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The Trouble with Beijing
Why U.S.–China tensions have increased.


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Gordon G. Chang

Last Thursday, the White House announced that President Obama would meet with the Dalai Lama in Washington on February 18. China reacted swiftly, demanding that the event be cancelled. Earlier, Beijing had hinted that it would injure the American economy if the meeting went ahead.

Developments in Tibet, as tragic as they are, have not been considered central to U.S. relations with China since the 1970s, and many have asked why the Obama administration is angering Beijing over such a seemingly peripheral issue. The question is of special pertinence during a time of increasing tensions with the Chinese.

Not everyone believes Washington should try to manage the world with China as the “G2,” but the desire for good relations with Beijing is just about universal. Therefore, the most recent downward spiral in ties, triggered on January 12 by Google’s announcement of Chinese hacking, has caused great concern in the United States.

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As a result of Beijing’s obvious irritation with Washington, some argue the Obama administration should abandon long-held American policies. Take George Gilder. Writing in the Wall Street Journal, he argues that the United States should not try to stop Beijing’s manipulation of the renminbi (its currency), should not sell arms to Taiwan, and should not assist American companies trying to resist Chinese cyberattacks. “How many enemies do we need?” Gilder asks.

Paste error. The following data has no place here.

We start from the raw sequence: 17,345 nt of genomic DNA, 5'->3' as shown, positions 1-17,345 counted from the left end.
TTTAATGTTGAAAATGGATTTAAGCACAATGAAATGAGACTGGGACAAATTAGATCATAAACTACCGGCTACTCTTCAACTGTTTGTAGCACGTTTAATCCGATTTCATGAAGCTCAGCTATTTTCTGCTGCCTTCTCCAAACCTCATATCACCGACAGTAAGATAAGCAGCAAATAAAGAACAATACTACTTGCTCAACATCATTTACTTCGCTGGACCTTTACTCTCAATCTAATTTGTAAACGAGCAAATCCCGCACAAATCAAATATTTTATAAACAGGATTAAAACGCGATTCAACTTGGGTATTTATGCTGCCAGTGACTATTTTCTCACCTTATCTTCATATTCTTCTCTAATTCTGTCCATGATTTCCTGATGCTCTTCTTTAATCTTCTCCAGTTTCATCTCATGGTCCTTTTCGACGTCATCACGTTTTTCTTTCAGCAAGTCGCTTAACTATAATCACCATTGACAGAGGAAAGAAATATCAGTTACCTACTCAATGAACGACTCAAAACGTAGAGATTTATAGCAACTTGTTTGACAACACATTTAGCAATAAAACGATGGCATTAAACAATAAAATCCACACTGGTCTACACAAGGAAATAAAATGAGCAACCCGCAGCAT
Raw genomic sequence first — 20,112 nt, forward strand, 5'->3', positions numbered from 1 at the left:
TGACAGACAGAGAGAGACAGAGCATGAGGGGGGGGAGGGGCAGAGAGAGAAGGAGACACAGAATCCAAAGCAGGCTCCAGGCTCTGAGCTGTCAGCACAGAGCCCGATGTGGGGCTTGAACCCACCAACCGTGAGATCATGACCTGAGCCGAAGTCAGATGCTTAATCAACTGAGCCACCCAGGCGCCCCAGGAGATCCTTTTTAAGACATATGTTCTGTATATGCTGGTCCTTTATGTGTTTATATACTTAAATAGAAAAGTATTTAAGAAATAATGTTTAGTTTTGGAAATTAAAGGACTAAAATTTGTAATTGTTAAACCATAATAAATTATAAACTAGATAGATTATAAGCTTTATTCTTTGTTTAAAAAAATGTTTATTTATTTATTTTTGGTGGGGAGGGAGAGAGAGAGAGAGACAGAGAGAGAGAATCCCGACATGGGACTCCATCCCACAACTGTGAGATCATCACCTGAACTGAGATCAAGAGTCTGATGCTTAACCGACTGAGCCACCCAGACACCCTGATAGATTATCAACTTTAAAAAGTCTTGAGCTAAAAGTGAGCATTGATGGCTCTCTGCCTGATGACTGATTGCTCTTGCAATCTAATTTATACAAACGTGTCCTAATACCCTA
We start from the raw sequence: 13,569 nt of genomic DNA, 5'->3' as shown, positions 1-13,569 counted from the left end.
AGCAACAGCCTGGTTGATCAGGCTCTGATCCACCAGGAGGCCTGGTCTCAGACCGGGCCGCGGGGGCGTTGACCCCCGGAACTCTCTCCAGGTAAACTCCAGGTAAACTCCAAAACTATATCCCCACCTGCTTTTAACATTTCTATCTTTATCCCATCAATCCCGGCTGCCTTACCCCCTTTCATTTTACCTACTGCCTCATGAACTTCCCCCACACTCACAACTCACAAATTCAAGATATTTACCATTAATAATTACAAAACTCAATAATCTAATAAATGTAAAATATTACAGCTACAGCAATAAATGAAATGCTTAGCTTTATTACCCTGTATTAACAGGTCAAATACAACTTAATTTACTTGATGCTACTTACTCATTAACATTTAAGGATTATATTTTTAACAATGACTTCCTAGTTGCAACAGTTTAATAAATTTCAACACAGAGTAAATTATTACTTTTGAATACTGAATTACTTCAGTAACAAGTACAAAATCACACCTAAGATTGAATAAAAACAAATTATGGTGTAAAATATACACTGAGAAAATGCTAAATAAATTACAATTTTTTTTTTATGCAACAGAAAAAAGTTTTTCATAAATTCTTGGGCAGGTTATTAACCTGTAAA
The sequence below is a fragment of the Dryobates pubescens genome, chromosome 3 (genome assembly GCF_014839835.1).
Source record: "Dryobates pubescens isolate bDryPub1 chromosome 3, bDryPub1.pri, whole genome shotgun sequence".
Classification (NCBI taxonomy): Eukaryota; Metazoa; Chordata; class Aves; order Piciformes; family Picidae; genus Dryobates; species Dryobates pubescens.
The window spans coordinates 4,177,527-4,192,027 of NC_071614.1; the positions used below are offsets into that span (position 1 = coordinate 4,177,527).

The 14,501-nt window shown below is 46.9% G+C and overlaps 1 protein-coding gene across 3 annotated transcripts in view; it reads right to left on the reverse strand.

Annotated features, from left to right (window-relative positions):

The assumption behind his question is that by making concessions, Washington can make China a friend. This is exactly what the Obama administration tried to do from its first days. Last February, for instance, Secretary of State Hillary Clinton famously said that Chinese human-rights issues could not “interfere” with more important matters such as “the global economic crisis, the global climate change crisis and the security crisis.” At the time, she also ranked Taiwan and Tibet as secondary issues.

The concessions, meant to create good will in the Chinese capital, had the opposite effect. Beijing’s leaders were “ecstatic” when Clinton chose not to talk about human rights. “In their eyes, America had finally succumbed to a full kowtow before the celestial emperor,” wrote Laurence Brahm, an American with close ties to Chinese leaders, at the time.

It is undoubtedly no coincidence that, a few short weeks after Mrs. Clinton’s rhetorical concession, the Chinese felt bold enough to harass two unarmed Navy reconnaissance vessels in international waters in the South China and Yellow Seas. In one incident, Chinese boats tried to separate a towed sonar array from the U.S.S. Impeccable, an act constituting a direct attack on the United States.

The president, unfortunately, did not complain about that particular act of war. Instead, his administration rushed to bolster ties with the Chinese military, as if the hostile maneuvering were merely the result of a misunderstanding. On the eve of his November summit in Beijing, Obama refused to see the Dalai Lama, and then spoke of the “strategic partnership” between the United States and China, something the Chinese had wanted to hear for a decade.

At the same time, Jeffrey Bader, his top adviser on Asia at the National Security Council, unintentionally signaled to Beijing officials that they had a veto over American policy. He called China “an essential player on the global issues that are the center of our agenda,” and then said that on none of these issues “can we succeed without China’s cooperation.” 



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